No-till conservation agriculture to become the norm for agriculture development in the future.


Photo credit: CGIAR

Soil compaction and loss in water infiltration ability caused by regular soil tillage leads
to impeded drainage and flooding after a thunderstorm in the ploughed  field (right) with sugar beet, and no flooding in the no-till Conservation Agriculture field (left).
Photo Credit: Wolfgang Sturny

Reversing agricultural land degradation worldwide

Agricultural land degradation and its end result of desertification have been receiving considerable attention by the international community in recent decades. However, the general lack of understanding and awareness about the root causes of land degradation persists, thus the slow progress in reversing the alarming trends of land degradation and land abandonment. Worldwide, empirical and scientific evidence clearly shows that soil degradation in agricultural land use and decreasing productivity are closely related to the prevalence of mechanical soil tillage, the agricultural method of using mouldboard ploughs, disc harrows, tines, rotivators, hoes and other mechanical tools to prepare the field for crop production. The reasons behind these practices are to:

  • prepare a seedbed for crop establishment;
  • control weeds, insect pests and pathogens;
  • aerate the soil and distribute plant nutrients; and
  • facilitate other farm cultural practices.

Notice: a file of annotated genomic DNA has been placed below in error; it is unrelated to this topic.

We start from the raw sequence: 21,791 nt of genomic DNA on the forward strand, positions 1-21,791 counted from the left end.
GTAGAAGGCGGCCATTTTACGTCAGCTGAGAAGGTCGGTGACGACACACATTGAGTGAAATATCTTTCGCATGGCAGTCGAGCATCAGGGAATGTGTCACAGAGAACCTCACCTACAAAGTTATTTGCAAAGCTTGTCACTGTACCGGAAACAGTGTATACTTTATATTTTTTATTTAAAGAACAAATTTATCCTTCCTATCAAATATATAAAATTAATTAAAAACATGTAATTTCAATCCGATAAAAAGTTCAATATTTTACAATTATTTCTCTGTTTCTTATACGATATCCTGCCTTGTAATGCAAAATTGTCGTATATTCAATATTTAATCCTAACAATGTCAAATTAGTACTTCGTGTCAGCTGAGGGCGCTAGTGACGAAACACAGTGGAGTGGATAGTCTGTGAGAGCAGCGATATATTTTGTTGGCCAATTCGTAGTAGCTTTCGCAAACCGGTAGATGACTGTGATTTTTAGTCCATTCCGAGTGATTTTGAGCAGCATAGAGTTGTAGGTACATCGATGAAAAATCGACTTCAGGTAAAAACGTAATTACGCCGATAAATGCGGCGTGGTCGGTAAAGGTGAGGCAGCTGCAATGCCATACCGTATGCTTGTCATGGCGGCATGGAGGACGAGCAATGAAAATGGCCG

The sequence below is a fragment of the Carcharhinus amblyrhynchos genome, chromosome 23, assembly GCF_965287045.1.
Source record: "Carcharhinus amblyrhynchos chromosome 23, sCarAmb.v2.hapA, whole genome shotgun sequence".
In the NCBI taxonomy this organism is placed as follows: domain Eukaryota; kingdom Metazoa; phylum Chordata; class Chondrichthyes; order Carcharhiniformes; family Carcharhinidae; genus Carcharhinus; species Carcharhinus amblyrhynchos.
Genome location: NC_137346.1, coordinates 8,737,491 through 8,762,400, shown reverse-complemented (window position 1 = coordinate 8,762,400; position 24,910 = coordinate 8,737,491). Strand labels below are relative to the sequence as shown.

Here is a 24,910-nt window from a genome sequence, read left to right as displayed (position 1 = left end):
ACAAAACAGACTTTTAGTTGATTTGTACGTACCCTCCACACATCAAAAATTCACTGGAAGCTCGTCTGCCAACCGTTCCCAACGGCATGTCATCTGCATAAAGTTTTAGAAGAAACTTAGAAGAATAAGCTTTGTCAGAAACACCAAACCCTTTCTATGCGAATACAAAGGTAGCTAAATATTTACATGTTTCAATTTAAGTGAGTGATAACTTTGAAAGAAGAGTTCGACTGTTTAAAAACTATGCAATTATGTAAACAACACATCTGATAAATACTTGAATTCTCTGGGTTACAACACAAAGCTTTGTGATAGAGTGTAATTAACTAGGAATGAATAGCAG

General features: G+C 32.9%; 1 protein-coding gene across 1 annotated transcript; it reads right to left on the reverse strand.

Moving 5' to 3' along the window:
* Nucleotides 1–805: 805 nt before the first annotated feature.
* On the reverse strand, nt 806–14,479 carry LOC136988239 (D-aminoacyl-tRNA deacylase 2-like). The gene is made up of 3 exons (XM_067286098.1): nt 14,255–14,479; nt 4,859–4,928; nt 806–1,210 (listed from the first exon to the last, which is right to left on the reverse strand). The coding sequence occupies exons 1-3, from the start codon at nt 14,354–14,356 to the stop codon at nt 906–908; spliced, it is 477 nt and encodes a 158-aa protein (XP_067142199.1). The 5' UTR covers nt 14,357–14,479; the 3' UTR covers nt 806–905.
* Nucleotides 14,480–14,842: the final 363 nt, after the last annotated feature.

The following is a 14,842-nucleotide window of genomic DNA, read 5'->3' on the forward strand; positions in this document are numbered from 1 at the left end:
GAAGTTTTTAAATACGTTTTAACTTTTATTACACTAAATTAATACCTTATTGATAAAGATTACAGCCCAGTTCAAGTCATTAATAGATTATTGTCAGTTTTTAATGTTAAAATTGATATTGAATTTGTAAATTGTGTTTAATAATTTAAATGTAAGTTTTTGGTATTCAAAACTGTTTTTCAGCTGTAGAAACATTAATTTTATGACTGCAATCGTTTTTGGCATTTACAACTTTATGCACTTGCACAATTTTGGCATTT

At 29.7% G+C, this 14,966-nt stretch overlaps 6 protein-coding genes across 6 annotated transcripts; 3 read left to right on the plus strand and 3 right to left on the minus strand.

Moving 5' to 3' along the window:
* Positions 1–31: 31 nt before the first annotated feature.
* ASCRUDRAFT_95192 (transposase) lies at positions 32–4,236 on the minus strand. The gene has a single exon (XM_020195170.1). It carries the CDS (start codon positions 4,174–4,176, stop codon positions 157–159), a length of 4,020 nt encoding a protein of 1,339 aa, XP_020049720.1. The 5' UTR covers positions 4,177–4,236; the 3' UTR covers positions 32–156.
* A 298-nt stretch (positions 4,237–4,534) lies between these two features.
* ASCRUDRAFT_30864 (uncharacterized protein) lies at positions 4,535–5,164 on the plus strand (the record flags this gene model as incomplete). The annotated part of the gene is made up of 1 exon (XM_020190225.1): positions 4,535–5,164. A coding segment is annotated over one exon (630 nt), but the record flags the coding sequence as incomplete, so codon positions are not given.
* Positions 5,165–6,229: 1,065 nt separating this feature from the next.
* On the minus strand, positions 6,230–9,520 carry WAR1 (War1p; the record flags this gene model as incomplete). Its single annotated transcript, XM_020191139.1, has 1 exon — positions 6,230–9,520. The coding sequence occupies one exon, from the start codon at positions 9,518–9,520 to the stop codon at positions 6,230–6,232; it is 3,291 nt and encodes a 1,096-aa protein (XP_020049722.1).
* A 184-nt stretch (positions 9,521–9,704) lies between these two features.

Generally associated with the term conventional tillage agriculture, these practices contribute over the long term to:

  • destruction of soil structure, loss of soil organic matter, soil biodiversity and soil health;
  • exposed soils and landscapes, surface sealing, decreased water infiltration, increased runoff and soil erosion;
  • disruption of many important soil-mediated ecosystem functions; and
  • loss in productivity, resilience and eventual abandonment of land.

In developing countries, the combination of all these elements is a major driver of food and nutrition insecurity and a host of other related challenges, such as poverty reduction, effective adaptation to climate change, and sustainable and equitable development in general. In industrialized countries, the poor condition of soils and sub-optimal yields due to conventional tillage agriculture are further exacerbated by:

  • over reliance on the application of mineral fertilisers, as the main source of plant nutrients; and
  • reduction or doing away with crop diversity and rotations, including legumes.


Read the full article: CGIAR


Published by

Willem Van Cotthem

Honorary Professor of Botany, University of Ghent (Belgium). Scientific Consultant for Desertification and Sustainable Development.